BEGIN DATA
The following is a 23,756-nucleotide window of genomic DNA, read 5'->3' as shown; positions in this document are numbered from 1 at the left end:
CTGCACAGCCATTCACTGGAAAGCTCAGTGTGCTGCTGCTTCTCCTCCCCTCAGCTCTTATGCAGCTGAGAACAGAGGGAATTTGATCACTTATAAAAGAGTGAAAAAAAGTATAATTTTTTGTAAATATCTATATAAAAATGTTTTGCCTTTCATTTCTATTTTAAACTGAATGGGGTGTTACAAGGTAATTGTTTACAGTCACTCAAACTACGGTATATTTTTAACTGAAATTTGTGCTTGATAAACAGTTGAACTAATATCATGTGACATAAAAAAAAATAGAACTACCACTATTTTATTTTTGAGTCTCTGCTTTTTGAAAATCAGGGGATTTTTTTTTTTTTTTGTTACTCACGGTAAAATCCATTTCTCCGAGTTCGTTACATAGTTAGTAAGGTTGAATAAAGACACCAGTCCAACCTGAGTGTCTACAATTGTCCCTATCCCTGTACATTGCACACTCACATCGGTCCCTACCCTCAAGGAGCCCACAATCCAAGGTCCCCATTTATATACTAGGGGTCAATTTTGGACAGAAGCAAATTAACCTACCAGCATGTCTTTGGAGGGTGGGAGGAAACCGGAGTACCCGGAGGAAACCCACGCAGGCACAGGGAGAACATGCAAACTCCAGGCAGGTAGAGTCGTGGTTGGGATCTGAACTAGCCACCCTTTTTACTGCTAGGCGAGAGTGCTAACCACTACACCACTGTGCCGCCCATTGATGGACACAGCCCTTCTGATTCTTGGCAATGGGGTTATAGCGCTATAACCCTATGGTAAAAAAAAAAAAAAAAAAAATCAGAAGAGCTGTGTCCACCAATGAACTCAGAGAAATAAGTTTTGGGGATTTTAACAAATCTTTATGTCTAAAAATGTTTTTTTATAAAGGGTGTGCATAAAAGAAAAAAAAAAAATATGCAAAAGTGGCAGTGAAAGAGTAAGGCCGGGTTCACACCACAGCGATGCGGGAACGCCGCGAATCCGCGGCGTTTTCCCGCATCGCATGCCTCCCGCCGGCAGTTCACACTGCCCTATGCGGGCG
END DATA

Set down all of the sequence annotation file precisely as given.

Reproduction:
The following is a 23,756-nucleotide window of genomic DNA, read 5'->3' as shown; positions in this document are numbered from 1 at the left end:
CTGCACAGCCATTCACTGGAAAGCTCAGTGTGCTGCTGCTTCTCCTCCCCTCAGCTCTTATGCAGCTGAGAACAGAGGGAATTTGATCACTTATAAAAGAGTGAAAAAAAGTATAATTTTTTGTAAATATCTATATAAAAATGTTTTGCCTTTCATTTCTATTTTAAACTGAATGGGGTGTTACAAGGTAATTGTTTACAGTCACTCAAACTACGGTATATTTTTAACTGAAATTTGTGCTTGATAAACAGTTGAACTAATATCATGTGACATAAAAAAAAATAGAACTACCACTATTTTATTTTTGAGTCTCTGCTTTTTGAAAATCAGGGGATTTTTTTTTTTTTTTGTTACTCACGGTAAAATCCATTTCTCCGAGTTCGTTACATAGTTAGTAAGGTTGAATAAAGACACCAGTCCAACCTGAGTGTCTACAATTGTCCCTATCCCTGTACATTGCACACTCACATCGGTCCCTACCCTCAAGGAGCCCACAATCCAAGGTCCCCATTTATATACTAGGGGTCAATTTTGGACAGAAGCAAATTAACCTACCAGCATGTCTTTGGAGGGTGGGAGGAAACCGGAGTACCCGGAGGAAACCCACGCAGGCACAGGGAGAACATGCAAACTCCAGGCAGGTAGAGTCGTGGTTGGGATCTGAACTAGCCACCCTTTTTACTGCTAGGCGAGAGTGCTAACCACTACACCACTGTGCCGCCCATTGATGGACACAGCCCTTCTGATTCTTGGCAATGGGGTTATAGCGCTATAACCCTATGGTAAAAAAAAAAAAAAAAAAAATCAGAAGAGCTGTGTCCACCAATGAACTCAGAGAAATAAGTTTTGGGGATTTTAACAAATCTTTATGTCTAAAAATGTTTTTTTATAAAGGGTGTGCATAAAAGAAAAAAAAAAAATATGCAAAAGTGGCAGTGAAAGAGTAAGGCCGGGTTCACACCACAGCGATGCGGGAACGCCGCGAATCCGCGGCGTTTTCCCGCATCGCATGCCTCCCGCCGGCAGTTCACACTGCCCTATGCGGGCG